What to think about when drawing objects.
I get asked a lot how to get better at drawing human-made objects like furniture or buildings. For me, this comes naturally, so it’s hard to point people in the right direction and “administer” a set of exercises to help. Recently though, I finally discovered the source of my fascination with things.
This thought process started from a broken keyboard – a few days ago, the button “B” on my wireless Apple keyboard suddenly stopped working. I can still get it to type a “B” if I press very hard and just at the right angle, but as you might imagine, writing became very frustrating. Not only there are very many important words containing the letter “B,” but also it’s needed for the “Brush” shortcut when painting in Procreate (I think that maybe the repeated presses of “B” for Brush and “E” for Eraser are what finished it off).
The thing is, this keyboard is quite new, and I would like to still use it. The small fault of just one button forces me to probably send it for repair (it is, of course, just after the warranty period), but I would actually prefer to fix it myself. A quick inspection reveals no visible means of taking it apart, and the button itself looks as if it would break completely if I try to take the keycap off. This is very frustrating, but it started me on a new adventure.
Using the broken keyboard as a small excuse, I began the process of making a custom made one. For those of you who don’t know – you can buy all the parts (base, circuit board, switches, plastic buttons, and so on) separately and put them together yourself, making just the keyboard to meet your fancy. Looking at all the parts online, imagining how they will fit together, I realized that I always see things like this – with components and how they make up bigger objects.
I remember my mother’s side grandfather, Tadek, as a man who fixed things. His drawers and cabinets were full of parts, tools, and books describing how stuff worked. It was common to see a radio being repaired when we visited, or him being absent because suddenly something broke at a friend’s apartment. Depending on the type of emergency – a broken TV or a leaking pipe – he would choose one of his two heavy, leather bags and would be off for a few hours. Later, he would turn up with his hands greasy or smelling of soldering fumes. I loved playing with all the spare parts and tools at the grandparents’ place, even though he never allowed me to touch the fascinating but delicate vacuum tubes.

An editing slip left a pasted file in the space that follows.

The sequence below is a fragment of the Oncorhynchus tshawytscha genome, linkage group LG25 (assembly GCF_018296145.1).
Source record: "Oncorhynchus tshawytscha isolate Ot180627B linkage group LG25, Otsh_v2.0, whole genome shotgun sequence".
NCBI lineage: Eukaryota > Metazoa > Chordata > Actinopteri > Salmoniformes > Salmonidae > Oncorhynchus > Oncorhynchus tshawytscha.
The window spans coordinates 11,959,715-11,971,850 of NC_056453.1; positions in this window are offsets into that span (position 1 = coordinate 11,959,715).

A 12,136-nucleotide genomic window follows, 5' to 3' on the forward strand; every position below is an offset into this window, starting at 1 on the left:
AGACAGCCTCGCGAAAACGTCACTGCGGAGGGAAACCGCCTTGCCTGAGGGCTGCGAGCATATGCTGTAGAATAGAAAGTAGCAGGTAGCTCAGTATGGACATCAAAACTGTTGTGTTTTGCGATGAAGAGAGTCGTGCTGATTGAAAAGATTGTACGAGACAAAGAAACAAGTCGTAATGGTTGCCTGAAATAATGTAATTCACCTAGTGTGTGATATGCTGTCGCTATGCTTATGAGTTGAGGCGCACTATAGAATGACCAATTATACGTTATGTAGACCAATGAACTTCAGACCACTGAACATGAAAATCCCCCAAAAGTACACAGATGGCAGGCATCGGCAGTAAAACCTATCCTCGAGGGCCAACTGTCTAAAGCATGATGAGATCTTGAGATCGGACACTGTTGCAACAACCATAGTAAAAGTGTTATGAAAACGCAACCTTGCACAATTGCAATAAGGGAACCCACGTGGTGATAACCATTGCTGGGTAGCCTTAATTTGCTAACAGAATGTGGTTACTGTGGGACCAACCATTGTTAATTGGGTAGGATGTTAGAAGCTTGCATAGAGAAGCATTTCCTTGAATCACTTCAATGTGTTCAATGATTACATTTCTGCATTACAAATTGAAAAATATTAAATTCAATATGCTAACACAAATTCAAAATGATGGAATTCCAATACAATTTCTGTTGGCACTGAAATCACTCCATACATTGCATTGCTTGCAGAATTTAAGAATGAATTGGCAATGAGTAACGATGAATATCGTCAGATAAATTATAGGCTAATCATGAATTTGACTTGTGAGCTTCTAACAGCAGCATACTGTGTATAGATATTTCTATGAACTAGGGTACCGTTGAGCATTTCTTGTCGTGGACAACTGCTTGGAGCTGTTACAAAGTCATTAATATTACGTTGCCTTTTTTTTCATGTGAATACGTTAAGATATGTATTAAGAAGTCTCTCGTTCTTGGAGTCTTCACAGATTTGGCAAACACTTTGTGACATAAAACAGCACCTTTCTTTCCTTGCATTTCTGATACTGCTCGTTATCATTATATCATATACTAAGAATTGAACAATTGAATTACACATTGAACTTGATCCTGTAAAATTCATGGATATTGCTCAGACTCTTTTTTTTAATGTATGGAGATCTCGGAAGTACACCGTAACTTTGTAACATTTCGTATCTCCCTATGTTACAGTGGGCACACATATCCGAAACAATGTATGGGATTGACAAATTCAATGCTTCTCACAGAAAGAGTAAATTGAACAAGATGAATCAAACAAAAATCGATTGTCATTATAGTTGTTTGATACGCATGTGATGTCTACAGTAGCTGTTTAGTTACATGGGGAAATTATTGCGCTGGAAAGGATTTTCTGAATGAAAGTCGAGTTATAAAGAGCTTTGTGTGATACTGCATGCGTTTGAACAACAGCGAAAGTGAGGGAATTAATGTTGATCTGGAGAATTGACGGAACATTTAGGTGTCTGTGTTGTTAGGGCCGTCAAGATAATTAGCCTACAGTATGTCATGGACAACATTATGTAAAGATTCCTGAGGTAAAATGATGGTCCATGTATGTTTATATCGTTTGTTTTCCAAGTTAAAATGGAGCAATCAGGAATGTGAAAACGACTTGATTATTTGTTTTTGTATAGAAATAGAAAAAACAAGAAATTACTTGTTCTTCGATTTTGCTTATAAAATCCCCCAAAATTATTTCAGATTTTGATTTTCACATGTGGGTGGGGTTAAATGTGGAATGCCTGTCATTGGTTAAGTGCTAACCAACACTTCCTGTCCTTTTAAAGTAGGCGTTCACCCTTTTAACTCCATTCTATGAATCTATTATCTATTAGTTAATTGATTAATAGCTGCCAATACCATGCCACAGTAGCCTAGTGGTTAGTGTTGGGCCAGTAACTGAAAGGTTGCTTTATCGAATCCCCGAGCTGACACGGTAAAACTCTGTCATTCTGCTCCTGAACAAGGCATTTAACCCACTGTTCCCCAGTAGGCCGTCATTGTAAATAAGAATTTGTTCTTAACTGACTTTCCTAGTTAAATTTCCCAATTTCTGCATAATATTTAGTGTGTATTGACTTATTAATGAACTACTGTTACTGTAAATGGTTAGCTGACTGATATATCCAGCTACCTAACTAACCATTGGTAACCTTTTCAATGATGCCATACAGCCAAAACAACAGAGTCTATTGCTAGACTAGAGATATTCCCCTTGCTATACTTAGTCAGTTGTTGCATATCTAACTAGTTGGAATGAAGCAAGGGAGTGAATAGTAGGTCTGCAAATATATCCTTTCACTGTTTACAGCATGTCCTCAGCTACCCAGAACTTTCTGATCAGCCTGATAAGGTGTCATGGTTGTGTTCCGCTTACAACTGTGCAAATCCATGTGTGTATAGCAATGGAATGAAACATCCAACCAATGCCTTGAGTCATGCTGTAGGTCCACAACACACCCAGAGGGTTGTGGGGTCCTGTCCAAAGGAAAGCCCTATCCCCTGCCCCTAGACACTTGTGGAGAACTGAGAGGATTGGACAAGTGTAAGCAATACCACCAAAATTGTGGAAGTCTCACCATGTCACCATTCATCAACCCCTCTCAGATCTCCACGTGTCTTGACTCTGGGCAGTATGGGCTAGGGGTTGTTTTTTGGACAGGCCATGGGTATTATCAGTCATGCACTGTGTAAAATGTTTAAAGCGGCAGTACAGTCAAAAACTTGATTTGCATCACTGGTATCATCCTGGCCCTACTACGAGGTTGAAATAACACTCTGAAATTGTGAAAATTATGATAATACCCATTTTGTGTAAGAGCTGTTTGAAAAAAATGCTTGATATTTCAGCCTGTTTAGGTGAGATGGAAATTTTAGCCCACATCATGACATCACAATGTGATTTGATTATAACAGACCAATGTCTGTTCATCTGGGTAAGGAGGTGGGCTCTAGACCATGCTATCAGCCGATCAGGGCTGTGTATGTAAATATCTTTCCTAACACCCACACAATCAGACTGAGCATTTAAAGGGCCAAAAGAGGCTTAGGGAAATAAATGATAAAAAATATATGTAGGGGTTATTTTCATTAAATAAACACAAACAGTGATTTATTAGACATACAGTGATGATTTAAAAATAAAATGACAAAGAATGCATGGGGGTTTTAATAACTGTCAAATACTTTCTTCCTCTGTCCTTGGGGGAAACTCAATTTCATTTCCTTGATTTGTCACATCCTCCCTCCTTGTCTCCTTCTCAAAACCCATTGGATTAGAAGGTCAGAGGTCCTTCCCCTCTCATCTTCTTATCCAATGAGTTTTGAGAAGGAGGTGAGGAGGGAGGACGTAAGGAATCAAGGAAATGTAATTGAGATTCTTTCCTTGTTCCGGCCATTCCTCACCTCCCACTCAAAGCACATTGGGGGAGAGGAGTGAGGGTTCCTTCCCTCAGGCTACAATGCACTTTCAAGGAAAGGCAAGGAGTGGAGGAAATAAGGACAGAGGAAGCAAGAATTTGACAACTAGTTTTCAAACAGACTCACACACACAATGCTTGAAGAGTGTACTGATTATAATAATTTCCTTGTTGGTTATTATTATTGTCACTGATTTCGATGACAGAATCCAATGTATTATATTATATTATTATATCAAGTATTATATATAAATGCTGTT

My childhood house – a flat in a concrete apartment block – had a gas heater that would turn on whenever you wanted to use hot water. I was a bit afraid of it because of the loud sound the gas made when igniting, but this heater features prominently in some of my earliest memories. Whenever that heater broke, my father would call Tadek, and they would repair it together. I remember how they would look at the gas heater, turn it on and off a few times, listen to the hissing and clicking sounds it made. Then they usually said things like, “obviously it’s the gas subsystem’s membrane gone wonky again,” or “it’s good I have few spare parts from the last repair at so-and-so’s.” (You must realize that because of the Soviet Union’s influence, at that time in Poland everyone had the same boilers, washing machines or TV sets. This was a bit boring, yes, but made fixing stuff much, much more manageable, as spare parts were easy to match.)
I would then witness the gas heater being carefully dismantled to bits (after turning the gas and water off, obviously). I would learn how the thing worked, what was the ailing part’s role, and finally how to put the device back together in the right way. Sometimes I was even permitted to put some screws in myself!
Now, looking back, it’s hard to imagine that we did all those repairs ourselves. We fixed home appliances, electrical installation faults, did car engine maintenance, and any other DIY stuff that was needed. This probably was why I thought that things – meaning appliances, cars, robots, houses, etc. were interesting, and I always saw them as made of components. While my classmates drew cartoon characters, I was content with filling my notebooks with drawings of chairs, lamps, or pipes with careful diagrams of their parts or how they moved on their hinges.
This attention to parts helps me now enormously in drawing human-made objects. If I have to sketch a window I know what elements it’s made of, and even if I don’t feature everything in the final piece I understand what is there – a rail or a frame element, a latch or a hinge, how thick the glass and the frame have to be, and so on. If two pieces of wood meet, I’m aware of how they are connected, so I know where to draw a line and where there should be none. It’s easier to paint a bent pipe when I know how a joint like this would be constructed and how the whole thing would be held against the wall. Such details matter – not because they add “stuff” to a drawing and make it more impressive – but because they help me tell what things are.
So if you would like to get better at drawing “things” – study the parts like a painter would study anatomy to get better at painting people. Start with stuff you have in your apartment and try to sketch interesting objects whenever you find something new. If you have some free time and a sketchbook – look around!
In the end, the gas heater had a small explosion that sent a part of its metal case flying across the bathroom while I was in the shower. Soon after that, my father decided to buy a modern, safer one with electronic control. Sadly, like my keyboard, we cannot take it apart when something brakes.